Drive out to Fredericksburg and Kerrville and you’ll pass miles and miles of haunted oak tree stands. What once were majestic trees are now ghostly skeletons of their former beauty.
The cause is oak wilt, which is spreading fast in areas where Austin continues to sprawl. If you’re lucky enough to have a home in a neighborhood with some trees, then you should know the hazards of this deadly disease, and what you can do to contain it in your neighborhood and yard.
An infected tree can die quickly, in as little as a few months, or it can struggle on for years, losing some of its canopy bit by bit. The cause of oak wilt, how to prevent it, and even how to get help from the City of Austin to control it was the subject of a talk at the Ladybird Wildflower Center last weekend.
Arborist Chris Dolan explained the oak wilt problem at the Tree Talk Winter Walk event on Saturday. While we can’t eradicate oak wilt, working together, observing patterns in our local trees, and sharing information; we can control it.
The best way to battle this disease is to be aware of the signs, and act immediately. Keep your eye on the red oaks and live oaks in your area, because these trees are the most susceptible. The first telltale signs of infection are usually yellowing leaves that start in the veins. Don’t confuse oak wilt with a tree in draught, which has leaves that turn brown. The oak wilt infested tree’s leaves are much more colorful. If you’re unsure, call an expert. They’ll come check it out, and help you decide your next steps.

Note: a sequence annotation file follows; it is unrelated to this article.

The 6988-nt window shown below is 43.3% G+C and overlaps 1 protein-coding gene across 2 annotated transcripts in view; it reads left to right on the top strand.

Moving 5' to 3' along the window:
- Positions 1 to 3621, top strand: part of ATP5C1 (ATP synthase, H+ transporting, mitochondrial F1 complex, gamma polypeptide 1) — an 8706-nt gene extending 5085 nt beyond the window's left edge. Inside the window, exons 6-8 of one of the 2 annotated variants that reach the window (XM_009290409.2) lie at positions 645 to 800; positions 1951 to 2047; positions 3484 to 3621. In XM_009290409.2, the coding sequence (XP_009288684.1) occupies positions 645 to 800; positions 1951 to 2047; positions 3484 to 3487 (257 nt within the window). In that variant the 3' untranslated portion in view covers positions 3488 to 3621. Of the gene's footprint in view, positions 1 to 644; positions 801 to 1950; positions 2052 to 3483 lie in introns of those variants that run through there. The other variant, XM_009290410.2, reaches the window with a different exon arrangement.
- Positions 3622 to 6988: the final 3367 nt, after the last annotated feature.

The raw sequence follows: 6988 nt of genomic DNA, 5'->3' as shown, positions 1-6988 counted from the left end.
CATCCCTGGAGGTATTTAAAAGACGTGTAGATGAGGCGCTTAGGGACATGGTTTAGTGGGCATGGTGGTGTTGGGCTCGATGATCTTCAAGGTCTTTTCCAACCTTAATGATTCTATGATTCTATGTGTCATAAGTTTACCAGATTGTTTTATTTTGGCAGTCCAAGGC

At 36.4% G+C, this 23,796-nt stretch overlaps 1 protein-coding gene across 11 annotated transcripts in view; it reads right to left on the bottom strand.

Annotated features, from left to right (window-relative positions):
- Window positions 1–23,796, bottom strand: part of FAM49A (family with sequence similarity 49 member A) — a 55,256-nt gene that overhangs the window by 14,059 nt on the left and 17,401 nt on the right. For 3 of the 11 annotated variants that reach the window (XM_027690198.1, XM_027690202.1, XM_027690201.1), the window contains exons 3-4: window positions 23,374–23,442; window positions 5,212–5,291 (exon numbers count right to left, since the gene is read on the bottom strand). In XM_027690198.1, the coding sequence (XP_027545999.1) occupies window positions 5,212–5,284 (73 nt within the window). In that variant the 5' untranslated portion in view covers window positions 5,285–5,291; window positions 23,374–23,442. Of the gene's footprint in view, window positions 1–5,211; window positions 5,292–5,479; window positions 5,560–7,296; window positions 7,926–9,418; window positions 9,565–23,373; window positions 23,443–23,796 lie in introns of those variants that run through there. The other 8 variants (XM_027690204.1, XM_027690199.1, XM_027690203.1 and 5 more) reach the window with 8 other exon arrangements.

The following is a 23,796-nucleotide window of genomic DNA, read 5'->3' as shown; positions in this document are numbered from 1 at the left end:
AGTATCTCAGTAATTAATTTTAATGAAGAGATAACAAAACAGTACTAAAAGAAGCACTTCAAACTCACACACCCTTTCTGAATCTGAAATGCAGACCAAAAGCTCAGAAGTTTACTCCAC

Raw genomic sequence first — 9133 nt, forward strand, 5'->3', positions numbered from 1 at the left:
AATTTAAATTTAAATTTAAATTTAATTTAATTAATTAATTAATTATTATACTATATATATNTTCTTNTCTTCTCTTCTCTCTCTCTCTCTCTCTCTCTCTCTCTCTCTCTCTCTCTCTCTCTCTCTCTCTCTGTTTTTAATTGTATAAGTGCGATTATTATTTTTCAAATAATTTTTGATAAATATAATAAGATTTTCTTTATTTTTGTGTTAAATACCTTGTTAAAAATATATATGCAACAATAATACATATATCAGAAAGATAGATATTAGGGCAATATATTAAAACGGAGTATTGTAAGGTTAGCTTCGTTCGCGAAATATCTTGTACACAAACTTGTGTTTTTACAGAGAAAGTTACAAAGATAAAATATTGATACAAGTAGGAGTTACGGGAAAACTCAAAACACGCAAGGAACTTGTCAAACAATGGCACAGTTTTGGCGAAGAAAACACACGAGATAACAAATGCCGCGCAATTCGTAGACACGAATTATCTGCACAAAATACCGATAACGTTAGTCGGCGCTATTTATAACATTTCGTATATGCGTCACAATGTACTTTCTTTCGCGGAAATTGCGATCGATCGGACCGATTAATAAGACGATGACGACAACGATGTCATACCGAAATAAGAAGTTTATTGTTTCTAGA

How is a tree infected and how does oak wilt spread?
A tree is first infected by a tiny nitidulid beetle, which feeds on fungal mats of diseased oaks (usually red oaks). Then they transfer the fungus to other oaks, where it attacks the water conducting system in healthy trees. The spread if oak wilt through the root systems of live oaks accounts for the epidemic, but it’s the beetle — attracted to fungal mats in diseased trees and the smell of fresh wounds in healthy trees — that starts the chain reaction.